Daily Digest 5/11 - A High Frequency Map of the Market, What Is The Fed Thinking?
We should recognize that a good map is an extremely valuable asset. If one could create a highly accurate map of the market, and thus track or predict where money is flowing at all times, this amounts to no more than a modern day treasure map. Yet, a “map” is only a basic description of what’s being developed. The more important question is, how is this map created and what’s the underlying process?
It used to be the “Golden Rule” was, He who has the gold rules. That has been replaced with, He who controls the purse strings dictates. The shocking reality of the latter will become more prevalent, one country at a time. Central bankers will default and make it appear the fault of the paper holders. What are you going to do about it?!, will be their attitude. All the central bankers are doing, under the protection of governments, is stalling for time as they get their end-game in place. What is that end-game? Securing their stranglehold on power over the failing Western countries so that they remain in power.
The Benaki’s permanent collection now includes a huge range of Greek art that traces the development of Hellenism from antiquity through the Byzantine age, the fall of Constantinople, the Ottoman occupation and the formation of the modern Greek state. But there is also an antique toy collection, a stunning collection of Greek regional costumes, an annex devoted to Islamic art and a new building for temporary exhibits, cultural events and workshops.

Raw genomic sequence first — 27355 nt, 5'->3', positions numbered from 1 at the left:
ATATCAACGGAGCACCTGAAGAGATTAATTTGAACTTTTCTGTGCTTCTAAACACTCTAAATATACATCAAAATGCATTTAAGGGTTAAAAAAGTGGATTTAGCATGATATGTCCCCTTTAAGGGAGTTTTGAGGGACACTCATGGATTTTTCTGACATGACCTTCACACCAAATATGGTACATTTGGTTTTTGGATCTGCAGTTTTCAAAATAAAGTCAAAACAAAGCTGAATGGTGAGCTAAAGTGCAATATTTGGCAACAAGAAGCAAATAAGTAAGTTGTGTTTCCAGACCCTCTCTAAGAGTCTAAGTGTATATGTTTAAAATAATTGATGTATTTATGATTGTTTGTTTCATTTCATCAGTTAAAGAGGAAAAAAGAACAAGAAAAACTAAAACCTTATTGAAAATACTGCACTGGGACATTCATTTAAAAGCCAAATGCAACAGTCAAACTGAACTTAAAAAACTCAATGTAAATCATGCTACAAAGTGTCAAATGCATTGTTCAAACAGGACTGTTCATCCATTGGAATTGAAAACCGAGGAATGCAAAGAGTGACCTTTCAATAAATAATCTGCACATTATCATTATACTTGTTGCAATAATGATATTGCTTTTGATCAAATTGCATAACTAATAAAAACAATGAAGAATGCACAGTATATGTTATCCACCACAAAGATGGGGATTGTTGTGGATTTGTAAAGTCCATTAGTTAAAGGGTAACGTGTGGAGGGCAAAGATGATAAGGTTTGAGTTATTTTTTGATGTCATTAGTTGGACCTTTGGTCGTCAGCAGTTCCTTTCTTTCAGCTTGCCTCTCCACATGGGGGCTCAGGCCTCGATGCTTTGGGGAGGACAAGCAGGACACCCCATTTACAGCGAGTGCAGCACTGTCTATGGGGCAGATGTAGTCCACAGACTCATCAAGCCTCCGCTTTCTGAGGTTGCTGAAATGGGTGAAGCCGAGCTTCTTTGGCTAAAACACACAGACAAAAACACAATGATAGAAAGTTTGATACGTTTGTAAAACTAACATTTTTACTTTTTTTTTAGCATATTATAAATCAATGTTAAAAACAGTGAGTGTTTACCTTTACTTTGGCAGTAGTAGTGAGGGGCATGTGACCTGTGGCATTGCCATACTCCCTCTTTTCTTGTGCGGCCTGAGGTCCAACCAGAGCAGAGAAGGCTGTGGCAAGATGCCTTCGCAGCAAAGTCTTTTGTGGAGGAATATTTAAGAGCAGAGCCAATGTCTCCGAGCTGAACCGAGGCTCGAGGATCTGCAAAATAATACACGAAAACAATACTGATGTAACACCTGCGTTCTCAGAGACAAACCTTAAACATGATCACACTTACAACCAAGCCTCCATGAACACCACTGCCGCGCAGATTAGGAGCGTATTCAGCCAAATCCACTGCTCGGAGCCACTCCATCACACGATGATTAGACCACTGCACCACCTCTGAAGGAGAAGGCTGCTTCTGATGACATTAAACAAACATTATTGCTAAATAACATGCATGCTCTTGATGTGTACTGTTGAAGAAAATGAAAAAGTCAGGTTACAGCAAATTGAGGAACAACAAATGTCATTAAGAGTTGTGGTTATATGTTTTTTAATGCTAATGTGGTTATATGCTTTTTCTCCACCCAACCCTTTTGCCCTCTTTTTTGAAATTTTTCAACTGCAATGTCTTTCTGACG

What Is The Fed Thinking? (jdargis)
The Fed has tied policy to the unemployment rate, now at 7.5 percent, but officials understand its limitations. (The rate falls when workers are so discouraged they stop looking for work, for instance -- hardly a sign of progress.) They could be looking for three to six months of growth in payroll employment of 200,000 or more each month. That could be the “substantial improvement in the labor market” they have in mind.
The dangerous conditions have been partly blamed on price-conscious businesses, some of whom go with the cheapest and often least-safe local suppliers at the expense of protections for workers. After a November fire that killed 112 workers, brands like Wal-Mart, Gap, and H&M refused to sign a new union-proposed safety plan, which would have introduced more rigorous safety inspections, saying it was "not financially feasible."
The German research team collected blood samples from nearly 400 10-year-old German children, most of them in Munich, and analyzed auto emissions around the home addresses where the children were born (the study controlled for socio-economic status, birthweight, Body Mass Index, and second-hand smoke in the home). For every 500 meters a child lived closer to the nearest major road, insulin resistance increased by 7 percent by the time they were 10. As the researchers write:
Although the storm could change direction or lessen in intensity, aid groups say even heavy rains would create very difficult conditions for the displaced families who are camped out in muddy fields vulnerable to tidal surges. Myanmar is prone to violent tropical storms. A cyclone in 2008 killed more than 150,000 people in the country’s Irrawaddy river delta. Another storm in 2010 in western Myanmar, in roughly the same areas as those under threat now, displaced tens of thousands of people and killed more than 100.
Maria Zanetich, who lives across the street from the water in Point Pleasant, N.J., with her husband and two grown daughters, considers her family lucky in many respects: their first floor is still gutted, but they can continue to live on the top floor of their three-bedroom raised ranch. Their insurance premiums will increase sharply, however, unless they elevate their home five feet, which she said could cost more than $100,000 because their home sits on a concrete slab instead of a foundation with a crawl space.
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